And more people today are lost in purpose and meaning as it is evident in our millennial generation that desires above all things than success and money; they want change, any change, just something other than what is: Not realizing that the change must come from them rather than asking for it, but of course in order for them to create change they must know what must change and for what end.
With so much information, yet so lost; and that I tell you lies in the ingenuous way we acquire knowledge. Not through empirical data, but through more and more hearsay. We need not journey, we need not venture outside our doors, it’s all at our fingertips and because there is so much information as well as misinformation, making it harder to believe in anything so we succumb to believing in nothing.
Harvard University performed the longest research project in history. It was a research to better understand human development, simply put to know what truly makes people happy. It took over 75 years and more than 3,000 subjects, half of whom was selected from the Harvard student body and the other half from the worst social-economic circumstances in the ghettos of Boston. They tracked all of them every year and subjected them to rigorous interview, physical medical review and psych evaluations. Some were poor and became rich, some were wealthy and lost everything, and even one became president. They asked all of them in the beginning what would make them happy and they all said money, fame or both. At the end of the 75-year research, they asked surviving members the same question and they all answered – relationships.
We are moving further away from the truth – the spirit; and relying more on the things human beings create. We forget the true nature and essence of all things as we focus only on the pleasure, the benefit, fulfilling the ever so prevalent phrase, “What’s in it for me?” Acquiring all things they desire in Machiavellian fashion and wanting the acceptance and praise of what used to be their community before the Internet and now the World. The truth cannot lie in more hearsay and opinion of others. Because the majority agrees does not mean it’s right. So, let me ask you something we all heard before, would you jump off a cliff if your trusted friend does so, how about 10 people, how about a thousand, how about a million, lets say everyone on the planet? You see it’s easy to say when there’s one, but when there’s everyone, then it all changes. I would have to say no! I wouldn’t jump, until I understood why and for what purpose.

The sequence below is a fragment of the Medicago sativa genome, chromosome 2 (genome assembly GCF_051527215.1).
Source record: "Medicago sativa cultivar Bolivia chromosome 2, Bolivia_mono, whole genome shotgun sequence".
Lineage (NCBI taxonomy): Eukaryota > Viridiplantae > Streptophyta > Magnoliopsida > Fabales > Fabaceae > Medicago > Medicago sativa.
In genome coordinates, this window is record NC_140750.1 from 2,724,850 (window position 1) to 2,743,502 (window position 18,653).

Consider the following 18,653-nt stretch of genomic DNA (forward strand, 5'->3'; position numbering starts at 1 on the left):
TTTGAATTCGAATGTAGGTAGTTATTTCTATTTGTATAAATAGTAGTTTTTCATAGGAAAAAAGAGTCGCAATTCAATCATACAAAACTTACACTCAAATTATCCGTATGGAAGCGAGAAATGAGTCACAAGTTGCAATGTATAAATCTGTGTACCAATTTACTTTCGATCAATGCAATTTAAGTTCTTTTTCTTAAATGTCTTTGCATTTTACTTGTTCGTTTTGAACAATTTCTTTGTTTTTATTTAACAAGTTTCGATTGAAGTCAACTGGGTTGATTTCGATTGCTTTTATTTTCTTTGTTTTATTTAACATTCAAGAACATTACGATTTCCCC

You see truth, goodness, human beings posses intrinsic value, meaning they do not increase or diminish in their worth because the value and worth is in it’s existence.
You see truth, goodness, human beings posses intrinsic value, meaning they do not increase or diminish in their worth because the value and worth is in it’s existence. Therefore, the most noble path is to live and die as a scapegoat. You know we all had one growing up, in our family. There was that one child who was always at the wrong place at the wrong time. But because of that sibling, you escaped punishment, you were saved and yet they did nothing wrong. Is that not the best way to serve your fellow man? This can be fully understood when you know difference in suffering from doing good versus suffering from doing bad, or evil.
In essence, materialism makes gods of men, and idealism requires surrender to God, to ultimate consciousness. And for those who say the acquisition of ultimate consciousness is an ultimate goal in itself which can be achieved by man, but I say for what is the ultimate consciousness for, and that can only be known to God. For in the end, no matter how much a man can know, you also know that man is imperfect and so it cannot be trusted fully. Therefore we place ourselves in a conundrum we cannot escape.
The arrival to this conundrum is necessary in order for one to seek and understand the truth. And it is my hope that I may assist you in helping, guiding you to your personal truth, which is a condition that must be fulfilled to know the ultimate truth.
And in fact is that not the highest aspiration of any human being?
There is much to be thankful this past year, as we have successfully celebrated our Golden Anniversary and accomplished the goals we have set for ourselves. The uniformity and standardization of art has given clear identity to our group, empowering all of us with pride and unity. Our Internet presence is stronger than ever through our sophisticated Internet development and marketing. Our sport venue is unrivaled as it is the only decathlon of martial arts tournaments, which covers all areas of competition – forms, weapon forms, stand-up kick/punch/throw fighting, submission fighting, and weapon fighting. As a collective, we are growing stronger, bigger, and better everyday as witnessed at our 50th Anniversary Events this year.